The COVID-19 recession stands out among previous recessions, characterized by a record surge in temporary layoffs, relatively tight labor market conditions, and a short duration. However, future recessions may more closely resemble past downturns, such as the Great Recession, with protracted economic declines. Thus, for future cohorts, entering a recession may not look like the 2020 cohort experience and may be fraught with more risks. The uncertainty underscores the importance of not downplaying recession scarring risks and continually evaluating graduate outcomes over time.
We estimate an augmented Mincer-style equation using a least squares method, controlling for a quartic polynomial in the number of years after graduation (“AfterYear”) and a vector of calendar year indicators (ϒ) corresponding to the year a cohort’s average wage is observed. Our primary variable of interest—the Jobseekers per Job Opening Ratio at base year, or the “supply-demand” ratio (S/DBaseYear)—shows the effect of entry labor market conditions on a cohort’s average wage over time. We interact this ratio with AfterYear to investigate whether the effect of entry labor market conditions is persistent.
ln(Average Annual Wage) = α + β1(S/DBaseYear) + β2(S/DBaseYear * AfterYear) + β3(AfterYear) + β4(AfterYear2) + β5(AfterYear3) + β6(AfterYear4) + ϒ + ε
1NC TOWER (tower.nc.gov) provides information on employment and wage outcomes for students who attended public universities and colleges in North Carolina. These outcomes are calculated using individual-level data from the Common Follow-Up System (CFS) (https://tools.nccareers.org/CFS/). Wage data contained in the CFS come from unemployment insurance records from the North Carolina Division of Employment Security.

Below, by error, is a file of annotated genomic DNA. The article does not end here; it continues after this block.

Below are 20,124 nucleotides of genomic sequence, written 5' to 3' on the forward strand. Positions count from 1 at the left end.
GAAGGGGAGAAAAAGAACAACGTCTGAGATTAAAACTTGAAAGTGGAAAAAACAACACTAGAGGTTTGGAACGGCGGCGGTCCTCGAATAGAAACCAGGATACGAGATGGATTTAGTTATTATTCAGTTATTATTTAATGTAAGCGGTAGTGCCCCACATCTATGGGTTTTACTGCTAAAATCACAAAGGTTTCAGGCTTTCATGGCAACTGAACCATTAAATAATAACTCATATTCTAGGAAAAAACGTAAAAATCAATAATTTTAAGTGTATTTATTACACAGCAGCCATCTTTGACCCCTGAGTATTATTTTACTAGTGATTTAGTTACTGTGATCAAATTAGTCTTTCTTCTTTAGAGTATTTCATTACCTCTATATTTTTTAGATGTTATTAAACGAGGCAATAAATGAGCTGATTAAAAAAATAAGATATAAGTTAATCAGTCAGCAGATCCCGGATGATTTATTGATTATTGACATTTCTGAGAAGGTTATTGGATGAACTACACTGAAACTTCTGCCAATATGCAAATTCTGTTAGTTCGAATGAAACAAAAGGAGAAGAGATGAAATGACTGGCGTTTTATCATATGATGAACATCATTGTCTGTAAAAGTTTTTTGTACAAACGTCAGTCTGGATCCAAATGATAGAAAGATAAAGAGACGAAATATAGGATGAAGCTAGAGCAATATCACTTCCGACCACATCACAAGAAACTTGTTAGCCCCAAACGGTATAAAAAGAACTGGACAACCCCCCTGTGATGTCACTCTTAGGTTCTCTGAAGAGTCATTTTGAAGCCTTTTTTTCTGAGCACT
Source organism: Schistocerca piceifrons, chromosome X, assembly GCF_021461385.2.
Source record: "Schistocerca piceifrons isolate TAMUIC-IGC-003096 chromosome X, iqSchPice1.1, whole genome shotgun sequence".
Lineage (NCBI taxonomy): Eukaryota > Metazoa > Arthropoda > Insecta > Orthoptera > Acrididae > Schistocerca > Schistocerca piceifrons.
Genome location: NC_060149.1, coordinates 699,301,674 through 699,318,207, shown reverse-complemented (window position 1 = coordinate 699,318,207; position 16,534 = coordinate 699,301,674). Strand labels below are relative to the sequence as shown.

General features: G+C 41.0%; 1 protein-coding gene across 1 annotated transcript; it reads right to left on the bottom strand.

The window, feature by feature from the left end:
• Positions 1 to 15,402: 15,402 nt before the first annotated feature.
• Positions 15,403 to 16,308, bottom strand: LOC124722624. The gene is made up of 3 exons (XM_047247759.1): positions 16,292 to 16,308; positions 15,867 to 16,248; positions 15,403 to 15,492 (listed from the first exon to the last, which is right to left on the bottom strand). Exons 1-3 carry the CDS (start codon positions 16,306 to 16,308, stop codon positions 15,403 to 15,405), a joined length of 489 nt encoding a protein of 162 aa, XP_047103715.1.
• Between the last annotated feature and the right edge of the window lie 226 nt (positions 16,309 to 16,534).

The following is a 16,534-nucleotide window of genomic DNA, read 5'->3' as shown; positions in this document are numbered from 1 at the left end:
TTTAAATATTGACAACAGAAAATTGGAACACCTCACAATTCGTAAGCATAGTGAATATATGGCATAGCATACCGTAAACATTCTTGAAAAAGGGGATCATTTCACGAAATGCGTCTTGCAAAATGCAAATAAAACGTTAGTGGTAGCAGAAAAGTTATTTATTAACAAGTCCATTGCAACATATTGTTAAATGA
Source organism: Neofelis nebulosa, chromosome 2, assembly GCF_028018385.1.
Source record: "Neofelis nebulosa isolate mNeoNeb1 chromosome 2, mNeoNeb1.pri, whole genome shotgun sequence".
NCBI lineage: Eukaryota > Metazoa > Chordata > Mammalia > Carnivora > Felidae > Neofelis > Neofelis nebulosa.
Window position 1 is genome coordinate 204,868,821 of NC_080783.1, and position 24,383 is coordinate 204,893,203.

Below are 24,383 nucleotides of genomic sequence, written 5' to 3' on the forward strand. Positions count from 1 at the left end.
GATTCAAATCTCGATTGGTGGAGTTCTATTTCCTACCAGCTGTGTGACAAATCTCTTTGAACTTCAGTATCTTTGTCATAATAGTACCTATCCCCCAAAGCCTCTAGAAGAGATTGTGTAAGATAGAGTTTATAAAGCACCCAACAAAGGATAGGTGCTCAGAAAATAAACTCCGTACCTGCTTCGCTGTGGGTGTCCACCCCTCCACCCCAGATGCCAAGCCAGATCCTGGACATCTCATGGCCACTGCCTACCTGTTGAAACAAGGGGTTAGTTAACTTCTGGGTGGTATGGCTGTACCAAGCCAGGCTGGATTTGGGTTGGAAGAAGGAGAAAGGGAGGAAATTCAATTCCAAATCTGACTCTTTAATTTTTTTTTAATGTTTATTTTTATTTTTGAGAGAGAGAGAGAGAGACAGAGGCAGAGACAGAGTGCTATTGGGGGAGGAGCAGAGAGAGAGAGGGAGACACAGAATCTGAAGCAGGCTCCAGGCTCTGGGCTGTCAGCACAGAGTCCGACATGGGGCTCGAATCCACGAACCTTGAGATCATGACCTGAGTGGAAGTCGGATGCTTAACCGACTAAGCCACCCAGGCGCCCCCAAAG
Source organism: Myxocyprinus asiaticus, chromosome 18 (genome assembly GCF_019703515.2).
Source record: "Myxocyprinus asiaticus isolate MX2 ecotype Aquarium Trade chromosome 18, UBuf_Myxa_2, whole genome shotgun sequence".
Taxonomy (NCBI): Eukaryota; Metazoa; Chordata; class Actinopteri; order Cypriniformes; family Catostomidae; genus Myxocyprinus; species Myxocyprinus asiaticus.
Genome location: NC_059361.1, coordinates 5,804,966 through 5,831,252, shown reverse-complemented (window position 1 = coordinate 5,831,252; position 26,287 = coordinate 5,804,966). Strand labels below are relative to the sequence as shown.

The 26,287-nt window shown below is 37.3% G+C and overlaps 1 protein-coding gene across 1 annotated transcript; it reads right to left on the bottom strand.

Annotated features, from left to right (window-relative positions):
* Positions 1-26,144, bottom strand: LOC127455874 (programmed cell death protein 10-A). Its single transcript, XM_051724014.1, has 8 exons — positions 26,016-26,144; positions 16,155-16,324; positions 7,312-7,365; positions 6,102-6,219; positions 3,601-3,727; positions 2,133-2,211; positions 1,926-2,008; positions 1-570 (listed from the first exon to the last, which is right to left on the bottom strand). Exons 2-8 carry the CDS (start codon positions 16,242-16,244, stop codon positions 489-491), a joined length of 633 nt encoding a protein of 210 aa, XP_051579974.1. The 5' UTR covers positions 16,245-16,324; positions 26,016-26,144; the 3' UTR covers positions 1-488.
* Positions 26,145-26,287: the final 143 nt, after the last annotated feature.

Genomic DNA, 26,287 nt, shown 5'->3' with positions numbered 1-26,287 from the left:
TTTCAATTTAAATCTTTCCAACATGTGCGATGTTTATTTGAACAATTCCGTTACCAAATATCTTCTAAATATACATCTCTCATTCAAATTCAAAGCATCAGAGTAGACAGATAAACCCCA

2For this article, we only consider wage earnings as our primary outcome of interest. Previous studies on recession scarring have also considered employment rates, hours worked, and health outcomes. We also only consider public university graduates in North Carolina.
3Our sample consists of nearly six hundred thousand Bachelor’s degree graduates from all programs across all UNC System campuses between 2003 and 2020.
4All wage figures presented in this article are adjusted to 2021 price levels using the Consumer Price Index to allow for cross-cohort comparisons.
5The correlation coefficient is -0.93, indicating a strong negative correlation.
6Unlike previous studies that focus on unemployment rates to assess recession scarring, our analysis considers the jobseekers-per-job opening ratio as a preferred measure of labor supply and demand dynamics. Unemployment rates include workers on temporary layoff, who are not necessarily seeking jobs. Our jobseekers-per-job opening ratio only includes a percentage of those on temporary layoff who are seeking work. Our measure also factors in employed workers and those not in the labor force, each weighted by their relative likelihood of seeking work.
7Our regression estimates suggest each successive year of experience reduces the initial negative effect of weak labor market conditions (as measured by slack). Between years 10 and 11, the effect converges to zero.
8According to the LEAD Labor Supply and Demand Analyzer, the statewide jobseekers per job opening ratio reached 2.1 in April 2020 but receded to 1.5 by the end of the year.
9Expected average annual cohort wages for the 2020 cohort come from the previous regression equation. The predictions assume future years have similar conditions to 2021—the most recent year in the sample.